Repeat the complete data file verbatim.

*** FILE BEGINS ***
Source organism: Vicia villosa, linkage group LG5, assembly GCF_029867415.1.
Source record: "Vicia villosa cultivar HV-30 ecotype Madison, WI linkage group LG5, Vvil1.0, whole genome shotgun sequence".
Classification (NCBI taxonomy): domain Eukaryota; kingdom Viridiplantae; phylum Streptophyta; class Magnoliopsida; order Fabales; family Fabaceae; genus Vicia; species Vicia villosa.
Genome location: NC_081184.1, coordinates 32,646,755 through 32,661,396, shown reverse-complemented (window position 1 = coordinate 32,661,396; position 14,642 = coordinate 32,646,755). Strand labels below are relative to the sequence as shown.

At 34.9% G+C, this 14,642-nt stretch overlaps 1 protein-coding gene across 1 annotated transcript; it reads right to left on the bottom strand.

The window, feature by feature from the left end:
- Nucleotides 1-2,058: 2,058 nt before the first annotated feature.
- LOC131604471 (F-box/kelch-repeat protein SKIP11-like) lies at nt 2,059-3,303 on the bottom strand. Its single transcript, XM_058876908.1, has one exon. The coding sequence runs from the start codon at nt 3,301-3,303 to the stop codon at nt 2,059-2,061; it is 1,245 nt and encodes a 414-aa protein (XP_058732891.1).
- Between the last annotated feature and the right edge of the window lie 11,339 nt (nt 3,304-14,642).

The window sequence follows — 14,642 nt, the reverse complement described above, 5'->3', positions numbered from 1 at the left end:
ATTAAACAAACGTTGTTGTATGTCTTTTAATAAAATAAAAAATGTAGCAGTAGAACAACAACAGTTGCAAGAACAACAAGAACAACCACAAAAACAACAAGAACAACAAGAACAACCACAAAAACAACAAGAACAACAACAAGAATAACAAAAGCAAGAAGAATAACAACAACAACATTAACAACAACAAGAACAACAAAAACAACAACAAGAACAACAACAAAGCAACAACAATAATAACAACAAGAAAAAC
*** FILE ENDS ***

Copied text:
Source organism: Vicia villosa, linkage group LG5, assembly GCF_029867415.1.
Source record: "Vicia villosa cultivar HV-30 ecotype Madison, WI linkage group LG5, Vvil1.0, whole genome shotgun sequence".
Classification (NCBI taxonomy): domain Eukaryota; kingdom Viridiplantae; phylum Streptophyta; class Magnoliopsida; order Fabales; family Fabaceae; genus Vicia; species Vicia villosa.
Genome location: NC_081184.1, coordinates 32,646,755 through 32,661,396, shown reverse-complemented (window position 1 = coordinate 32,661,396; position 14,642 = coordinate 32,646,755). Strand labels below are relative to the sequence as shown.

At 34.9% G+C, this 14,642-nt stretch overlaps 1 protein-coding gene across 1 annotated transcript; it reads right to left on the bottom strand.

The window, feature by feature from the left end:
- Nucleotides 1-2,058: 2,058 nt before the first annotated feature.
- LOC131604471 (F-box/kelch-repeat protein SKIP11-like) lies at nt 2,059-3,303 on the bottom strand. Its single transcript, XM_058876908.1, has one exon. The coding sequence runs from the start codon at nt 3,301-3,303 to the stop codon at nt 2,059-2,061; it is 1,245 nt and encodes a 414-aa protein (XP_058732891.1).
- Between the last annotated feature and the right edge of the window lie 11,339 nt (nt 3,304-14,642).

The window sequence follows — 14,642 nt, the reverse complement described above, 5'->3', positions numbered from 1 at the left end:
ATTAAACAAACGTTGTTGTATGTCTTTTAATAAAATAAAAAATGTAGCAGTAGAACAACAACAGTTGCAAGAACAACAAGAACAACCACAAAAACAACAAGAACAACAAGAACAACCACAAAAACAACAAGAACAACAACAAGAATAACAAAAGCAAGAAGAATAACAACAACAACATTAACAACAACAAGAACAACAAAAACAACAACAAGAACAACAACAAAGCAACAACAATAATAACAACAAGAAAAAC